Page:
Swine Flu or Novel H1N1, Part 2

October 20, 2009 Updated: October 1, 2015

Thiomersal, also known as thimerosal, is a mercury compound that is one of the safety concerns about the swine flu and other vaccines. (William West/AFP/Getty Images)
Thiomersal, also known as thimerosal, is a mercury compound that is one of the safety concerns about the swine flu and other vaccines. (William West/AFP/Getty Images)
Epidemiologists and public health experts have been watching the gradual domestication of the influenza virus. Over time, it has consistently and incrementally trended toward reduced virulence and aggressiveness.

There continue to be small spikes of intermittent increased mortality when strains suddenly mutate, or genetic drift introduces new viral strains, but the overall trend continues toward less and less lethal outbreaks of these viruses.

This downward trend in lethal activity is consistent with the domestication process of most organisms known to man. This process takes place over time as animal, viral, bacterial, and fungal species gradually accommodate to mankind and vice versa.

This pattern occasionally reverses itself, triggered by a number of diverse factors, including mankind’s use of modern chemical agents (antibiotics, antiviral, and antifungal agents), forcing these microorganisms to act more aggressively.

When drugs are used to combat these organisms, they must exhibit more aggressive and virulent tendencies or perish. Ultimately, after the continued application of these drugs, many organisms emerge with drug resistance and improved survival advantages.

This phenomenon is observable in all bacterial, viral, and fungal species. Well-known examples include methicillin-resistant Staphylococcus aureus (MRSA) and multidrug resistant tuberculosis (MTB). These examples are by no means exceptions to the rule— they are the rule.

But left to the processes of natural selection, the virulence and aggressiveness of these organisms inevitably trends downward over time as they accommodate themselves to human infection. This behavior seems to be true for the H1N1 flu virus as well.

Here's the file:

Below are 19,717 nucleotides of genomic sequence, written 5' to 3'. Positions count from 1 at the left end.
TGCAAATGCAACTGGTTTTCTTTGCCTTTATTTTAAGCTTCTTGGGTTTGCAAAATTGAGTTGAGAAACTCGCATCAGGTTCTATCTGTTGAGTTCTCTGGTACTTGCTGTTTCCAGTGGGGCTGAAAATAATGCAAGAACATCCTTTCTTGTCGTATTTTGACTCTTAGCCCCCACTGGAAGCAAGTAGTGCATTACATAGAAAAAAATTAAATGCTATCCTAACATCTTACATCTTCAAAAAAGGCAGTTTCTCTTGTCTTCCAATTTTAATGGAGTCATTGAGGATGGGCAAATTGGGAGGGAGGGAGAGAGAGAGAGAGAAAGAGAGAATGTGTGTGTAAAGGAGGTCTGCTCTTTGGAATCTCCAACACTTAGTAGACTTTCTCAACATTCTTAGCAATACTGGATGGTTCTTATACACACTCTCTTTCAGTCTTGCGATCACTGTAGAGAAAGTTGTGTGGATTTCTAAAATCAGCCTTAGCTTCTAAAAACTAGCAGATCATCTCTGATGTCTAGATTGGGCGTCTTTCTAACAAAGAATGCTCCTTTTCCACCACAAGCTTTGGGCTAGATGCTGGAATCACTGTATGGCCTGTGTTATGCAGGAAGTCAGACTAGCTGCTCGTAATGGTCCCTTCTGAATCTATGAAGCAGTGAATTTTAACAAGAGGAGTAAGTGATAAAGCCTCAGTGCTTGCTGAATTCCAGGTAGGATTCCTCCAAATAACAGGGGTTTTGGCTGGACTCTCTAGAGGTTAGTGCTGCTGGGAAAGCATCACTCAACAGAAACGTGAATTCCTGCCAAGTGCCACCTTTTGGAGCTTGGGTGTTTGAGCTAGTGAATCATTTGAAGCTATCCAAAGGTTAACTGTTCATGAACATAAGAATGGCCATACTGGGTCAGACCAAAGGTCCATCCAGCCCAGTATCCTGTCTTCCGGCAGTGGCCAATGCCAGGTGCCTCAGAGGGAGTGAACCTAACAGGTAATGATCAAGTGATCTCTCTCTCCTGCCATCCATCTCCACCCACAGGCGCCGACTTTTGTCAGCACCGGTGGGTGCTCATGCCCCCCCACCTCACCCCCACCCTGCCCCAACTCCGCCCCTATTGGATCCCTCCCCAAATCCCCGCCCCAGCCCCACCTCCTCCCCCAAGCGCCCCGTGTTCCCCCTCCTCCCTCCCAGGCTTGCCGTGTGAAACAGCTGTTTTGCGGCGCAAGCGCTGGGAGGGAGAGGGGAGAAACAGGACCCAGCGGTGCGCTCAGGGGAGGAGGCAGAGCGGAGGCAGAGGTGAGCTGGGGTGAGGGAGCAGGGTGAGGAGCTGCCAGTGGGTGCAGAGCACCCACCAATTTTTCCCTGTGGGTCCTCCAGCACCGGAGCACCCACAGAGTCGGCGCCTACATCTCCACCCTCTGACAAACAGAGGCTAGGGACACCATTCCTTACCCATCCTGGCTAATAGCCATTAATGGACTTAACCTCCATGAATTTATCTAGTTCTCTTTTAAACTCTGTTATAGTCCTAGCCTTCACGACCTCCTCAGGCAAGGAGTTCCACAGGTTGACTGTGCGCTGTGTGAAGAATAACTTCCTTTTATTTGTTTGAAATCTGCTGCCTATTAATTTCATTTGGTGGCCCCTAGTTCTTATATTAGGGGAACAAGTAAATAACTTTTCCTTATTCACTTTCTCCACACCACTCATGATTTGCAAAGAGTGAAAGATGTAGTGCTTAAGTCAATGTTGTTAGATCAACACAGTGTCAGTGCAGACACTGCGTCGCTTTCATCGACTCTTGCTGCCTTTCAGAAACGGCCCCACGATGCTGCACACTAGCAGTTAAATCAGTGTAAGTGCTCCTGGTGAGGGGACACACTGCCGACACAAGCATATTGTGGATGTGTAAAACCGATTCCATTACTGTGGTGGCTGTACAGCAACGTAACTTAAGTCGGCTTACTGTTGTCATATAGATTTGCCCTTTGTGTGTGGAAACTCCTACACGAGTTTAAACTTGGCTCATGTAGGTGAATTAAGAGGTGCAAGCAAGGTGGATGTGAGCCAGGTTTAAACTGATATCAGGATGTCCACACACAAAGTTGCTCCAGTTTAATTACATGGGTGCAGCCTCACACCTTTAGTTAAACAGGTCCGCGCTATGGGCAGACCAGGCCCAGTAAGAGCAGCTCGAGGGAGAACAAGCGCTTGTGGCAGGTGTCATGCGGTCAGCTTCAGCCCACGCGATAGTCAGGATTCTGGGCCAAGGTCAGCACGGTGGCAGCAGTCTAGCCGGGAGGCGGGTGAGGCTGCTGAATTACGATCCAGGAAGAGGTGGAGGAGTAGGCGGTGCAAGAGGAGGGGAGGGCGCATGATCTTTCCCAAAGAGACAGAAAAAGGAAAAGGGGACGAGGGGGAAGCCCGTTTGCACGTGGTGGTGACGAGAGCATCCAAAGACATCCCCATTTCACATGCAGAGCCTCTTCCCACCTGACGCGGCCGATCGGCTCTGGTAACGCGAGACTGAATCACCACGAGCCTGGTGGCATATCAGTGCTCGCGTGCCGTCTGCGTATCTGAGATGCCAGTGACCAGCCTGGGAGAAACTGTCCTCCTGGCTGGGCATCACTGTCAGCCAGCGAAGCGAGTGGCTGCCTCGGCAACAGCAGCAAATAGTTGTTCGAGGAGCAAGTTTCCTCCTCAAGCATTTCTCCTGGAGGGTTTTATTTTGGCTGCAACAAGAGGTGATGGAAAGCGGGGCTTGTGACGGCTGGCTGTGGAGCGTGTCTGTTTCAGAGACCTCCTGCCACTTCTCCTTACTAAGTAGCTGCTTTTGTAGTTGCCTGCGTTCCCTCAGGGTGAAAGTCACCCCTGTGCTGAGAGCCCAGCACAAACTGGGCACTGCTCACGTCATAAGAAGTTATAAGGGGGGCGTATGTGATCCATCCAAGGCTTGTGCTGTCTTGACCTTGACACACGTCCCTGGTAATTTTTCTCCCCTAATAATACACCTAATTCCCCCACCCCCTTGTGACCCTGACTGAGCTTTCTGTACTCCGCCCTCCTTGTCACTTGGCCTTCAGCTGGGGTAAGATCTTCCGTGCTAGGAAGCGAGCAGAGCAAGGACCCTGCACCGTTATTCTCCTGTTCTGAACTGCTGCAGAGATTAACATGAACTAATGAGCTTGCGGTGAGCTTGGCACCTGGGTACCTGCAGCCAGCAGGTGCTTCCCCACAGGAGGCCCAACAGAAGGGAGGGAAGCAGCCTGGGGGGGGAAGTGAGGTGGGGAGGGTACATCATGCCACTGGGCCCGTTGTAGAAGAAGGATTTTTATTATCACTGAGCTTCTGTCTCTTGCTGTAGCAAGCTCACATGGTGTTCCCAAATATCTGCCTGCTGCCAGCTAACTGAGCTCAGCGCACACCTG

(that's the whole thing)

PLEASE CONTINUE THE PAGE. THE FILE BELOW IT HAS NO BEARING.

So far, H1N1 is much less severe than the regular flu. The calculated mortality rate for H1N1 in 2009 is only 0.5 percent. [1] In 2006, the death rate for influenza was 0.77 percent, and in 2005 it was 0.79 percent. [2]

Of course, the CDC and the pharmaceutical industries claim credit for this reduction in death rate, but statistical analysis shows that this trend predated the introduction of the vaccine and is not correlated with either vaccine or antiviral medication use.

New Zealand recently reported that their winter experience with H1N1 was particularly mild, with a death rate of 0.5 percent and a total of only 3,179 cases nationwide. [3]

The U.S. government, backed by the pharmaceutical industry and other health organizations, has launched a vigorous campaign to immunize the country.

In New York State, Commissioner of Health Richard Daines has issued an order requiring all health care workers to become immunized for the seasonal flu and H1N1 before Nov. 30, 2009, or face termination. This order is unprecedented. Furthermore it isn’t even justified by scientific evidence of either exceptional viral risk or reliable vaccine safety.

Neither the worldwide observation of low risk associated with H1N1 nor the track record of influenza vaccines in the past justifies these actions. The current H1N1 vaccine poses even greater risk to personal health since its testing and safety data have been kept secret. [4]

Additionally, analysis of data from prior influenza outbreaks reveals that immunization is totally ineffective in children younger than 2 years and that it has no effect on either hospitalization or death rates in adults.

In addition, vaccines have a longstanding history of safety problems, which include biological contamination, metal preservatives, and adjuvant toxicity. These pharmaceuticals have been associated with numerous reports of neurological and autoimmune side effects.

Safety boards reviewing and recommending these products are staffed by industry-influenced individuals. Vaccine manufacturers are safely protected from product liability while the public is mandated to receive treatment.

Swine Flu or Novel H1N1, Part 1: theepochtimes.com/n2/content/view/23626

References:

1. Peter Doshi, AM. American Journal of Public Health, May 2008, Vol. 98, No. 5: 939–945.

2. cidrap.umn.edu/cidrap/content/influenza/general/news/jun1208deaths-br.html

3. Baker MG, Wilson N, et al. Pandemic influenza A(H1N1)V in New Zealand: the experience from April to August 2009. Euro Surveill. 2009; 14(34): pii=19319. Available online: eurosurveillance.org/ViewArticle.aspx?ArticleId=19319

4. autismactioncoalition.org

 Dr. Whitmont is a classical homeopathic physician practicing in Rhinebeck, N.Y., and New York City. His Web site is Homeopathicmd.com